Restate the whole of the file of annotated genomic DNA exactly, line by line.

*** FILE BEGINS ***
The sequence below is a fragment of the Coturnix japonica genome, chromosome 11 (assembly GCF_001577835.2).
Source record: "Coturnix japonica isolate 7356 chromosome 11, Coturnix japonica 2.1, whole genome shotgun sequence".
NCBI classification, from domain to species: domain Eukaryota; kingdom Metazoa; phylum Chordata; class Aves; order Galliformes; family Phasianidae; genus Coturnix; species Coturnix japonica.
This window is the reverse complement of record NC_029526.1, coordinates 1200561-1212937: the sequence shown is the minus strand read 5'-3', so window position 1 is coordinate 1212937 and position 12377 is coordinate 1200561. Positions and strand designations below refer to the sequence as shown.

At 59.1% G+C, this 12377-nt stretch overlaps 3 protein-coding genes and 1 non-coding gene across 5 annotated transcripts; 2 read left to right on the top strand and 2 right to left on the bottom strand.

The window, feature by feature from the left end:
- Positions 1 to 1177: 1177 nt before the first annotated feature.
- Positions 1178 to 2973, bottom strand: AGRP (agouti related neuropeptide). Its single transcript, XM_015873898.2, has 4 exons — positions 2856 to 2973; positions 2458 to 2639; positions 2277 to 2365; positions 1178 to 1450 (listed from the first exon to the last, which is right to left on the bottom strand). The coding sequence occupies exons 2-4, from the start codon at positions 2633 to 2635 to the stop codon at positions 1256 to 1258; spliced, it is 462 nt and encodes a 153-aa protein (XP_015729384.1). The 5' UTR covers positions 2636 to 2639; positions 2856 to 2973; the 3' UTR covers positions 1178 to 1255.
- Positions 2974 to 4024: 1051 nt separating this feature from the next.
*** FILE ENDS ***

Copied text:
The sequence below is a fragment of the Coturnix japonica genome, chromosome 11 (assembly GCF_001577835.2).
Source record: "Coturnix japonica isolate 7356 chromosome 11, Coturnix japonica 2.1, whole genome shotgun sequence".
NCBI classification, from domain to species: domain Eukaryota; kingdom Metazoa; phylum Chordata; class Aves; order Galliformes; family Phasianidae; genus Coturnix; species Coturnix japonica.
This window is the reverse complement of record NC_029526.1, coordinates 1200561-1212937: the sequence shown is the minus strand read 5'-3', so window position 1 is coordinate 1212937 and position 12377 is coordinate 1200561. Positions and strand designations below refer to the sequence as shown.

At 59.1% G+C, this 12377-nt stretch overlaps 3 protein-coding genes and 1 non-coding gene across 5 annotated transcripts; 2 read left to right on the top strand and 2 right to left on the bottom strand.

The window, feature by feature from the left end:
- Positions 1 to 1177: 1177 nt before the first annotated feature.
- Positions 1178 to 2973, bottom strand: AGRP (agouti related neuropeptide). Its single transcript, XM_015873898.2, has 4 exons — positions 2856 to 2973; positions 2458 to 2639; positions 2277 to 2365; positions 1178 to 1450 (listed from the first exon to the last, which is right to left on the bottom strand). The coding sequence occupies exons 2-4, from the start codon at positions 2633 to 2635 to the stop codon at positions 1256 to 1258; spliced, it is 462 nt and encodes a 153-aa protein (XP_015729384.1). The 5' UTR covers positions 2636 to 2639; positions 2856 to 2973; the 3' UTR covers positions 1178 to 1255.
- Positions 2974 to 4024: 1051 nt separating this feature from the next.